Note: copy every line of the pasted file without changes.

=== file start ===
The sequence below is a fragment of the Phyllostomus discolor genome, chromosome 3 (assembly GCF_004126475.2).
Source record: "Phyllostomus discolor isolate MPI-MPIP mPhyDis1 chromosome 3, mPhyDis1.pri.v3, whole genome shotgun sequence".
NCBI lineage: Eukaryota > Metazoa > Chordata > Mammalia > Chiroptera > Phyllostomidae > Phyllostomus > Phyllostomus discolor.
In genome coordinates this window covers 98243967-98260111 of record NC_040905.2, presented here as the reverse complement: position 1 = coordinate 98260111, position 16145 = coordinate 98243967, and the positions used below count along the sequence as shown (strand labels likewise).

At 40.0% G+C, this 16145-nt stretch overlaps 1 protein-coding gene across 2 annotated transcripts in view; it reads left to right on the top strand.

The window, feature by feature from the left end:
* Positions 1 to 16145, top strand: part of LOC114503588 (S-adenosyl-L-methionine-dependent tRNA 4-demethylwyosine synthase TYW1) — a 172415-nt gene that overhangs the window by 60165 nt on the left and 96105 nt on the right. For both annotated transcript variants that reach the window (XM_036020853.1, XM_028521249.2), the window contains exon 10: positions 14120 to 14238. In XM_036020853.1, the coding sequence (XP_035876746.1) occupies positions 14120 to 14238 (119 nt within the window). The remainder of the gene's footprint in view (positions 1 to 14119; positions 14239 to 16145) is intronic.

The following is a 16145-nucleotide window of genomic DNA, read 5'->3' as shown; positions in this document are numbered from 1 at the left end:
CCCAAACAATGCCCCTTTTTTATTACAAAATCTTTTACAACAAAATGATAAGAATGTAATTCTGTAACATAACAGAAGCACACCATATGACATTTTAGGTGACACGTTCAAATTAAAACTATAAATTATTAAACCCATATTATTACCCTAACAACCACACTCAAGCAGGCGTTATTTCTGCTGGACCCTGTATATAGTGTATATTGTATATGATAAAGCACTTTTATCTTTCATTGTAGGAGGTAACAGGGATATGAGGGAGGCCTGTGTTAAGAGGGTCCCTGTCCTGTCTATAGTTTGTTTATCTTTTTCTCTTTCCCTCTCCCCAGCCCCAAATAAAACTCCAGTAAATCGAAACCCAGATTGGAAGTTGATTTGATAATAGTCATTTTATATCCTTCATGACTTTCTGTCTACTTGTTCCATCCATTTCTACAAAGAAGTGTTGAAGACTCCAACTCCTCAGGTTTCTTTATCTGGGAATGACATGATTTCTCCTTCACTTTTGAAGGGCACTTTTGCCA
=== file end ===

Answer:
The sequence below is a fragment of the Phyllostomus discolor genome, chromosome 3 (assembly GCF_004126475.2).
Source record: "Phyllostomus discolor isolate MPI-MPIP mPhyDis1 chromosome 3, mPhyDis1.pri.v3, whole genome shotgun sequence".
NCBI lineage: Eukaryota > Metazoa > Chordata > Mammalia > Chiroptera > Phyllostomidae > Phyllostomus > Phyllostomus discolor.
In genome coordinates this window covers 98243967-98260111 of record NC_040905.2, presented here as the reverse complement: position 1 = coordinate 98260111, position 16145 = coordinate 98243967, and the positions used below count along the sequence as shown (strand labels likewise).

At 40.0% G+C, this 16145-nt stretch overlaps 1 protein-coding gene across 2 annotated transcripts in view; it reads left to right on the top strand.

The window, feature by feature from the left end:
* Positions 1 to 16145, top strand: part of LOC114503588 (S-adenosyl-L-methionine-dependent tRNA 4-demethylwyosine synthase TYW1) — a 172415-nt gene that overhangs the window by 60165 nt on the left and 96105 nt on the right. For both annotated transcript variants that reach the window (XM_036020853.1, XM_028521249.2), the window contains exon 10: positions 14120 to 14238. In XM_036020853.1, the coding sequence (XP_035876746.1) occupies positions 14120 to 14238 (119 nt within the window). The remainder of the gene's footprint in view (positions 1 to 14119; positions 14239 to 16145) is intronic.

The following is a 16145-nucleotide window of genomic DNA, read 5'->3' as shown; positions in this document are numbered from 1 at the left end:
CCCAAACAATGCCCCTTTTTTATTACAAAATCTTTTACAACAAAATGATAAGAATGTAATTCTGTAACATAACAGAAGCACACCATATGACATTTTAGGTGACACGTTCAAATTAAAACTATAAATTATTAAACCCATATTATTACCCTAACAACCACACTCAAGCAGGCGTTATTTCTGCTGGACCCTGTATATAGTGTATATTGTATATGATAAAGCACTTTTATCTTTCATTGTAGGAGGTAACAGGGATATGAGGGAGGCCTGTGTTAAGAGGGTCCCTGTCCTGTCTATAGTTTGTTTATCTTTTTCTCTTTCCCTCTCCCCAGCCCCAAATAAAACTCCAGTAAATCGAAACCCAGATTGGAAGTTGATTTGATAATAGTCATTTTATATCCTTCATGACTTTCTGTCTACTTGTTCCATCCATTTCTACAAAGAAGTGTTGAAGACTCCAACTCCTCAGGTTTCTTTATCTGGGAATGACATGATTTCTCCTTCACTTTTGAAGGGCACTTTTGCCA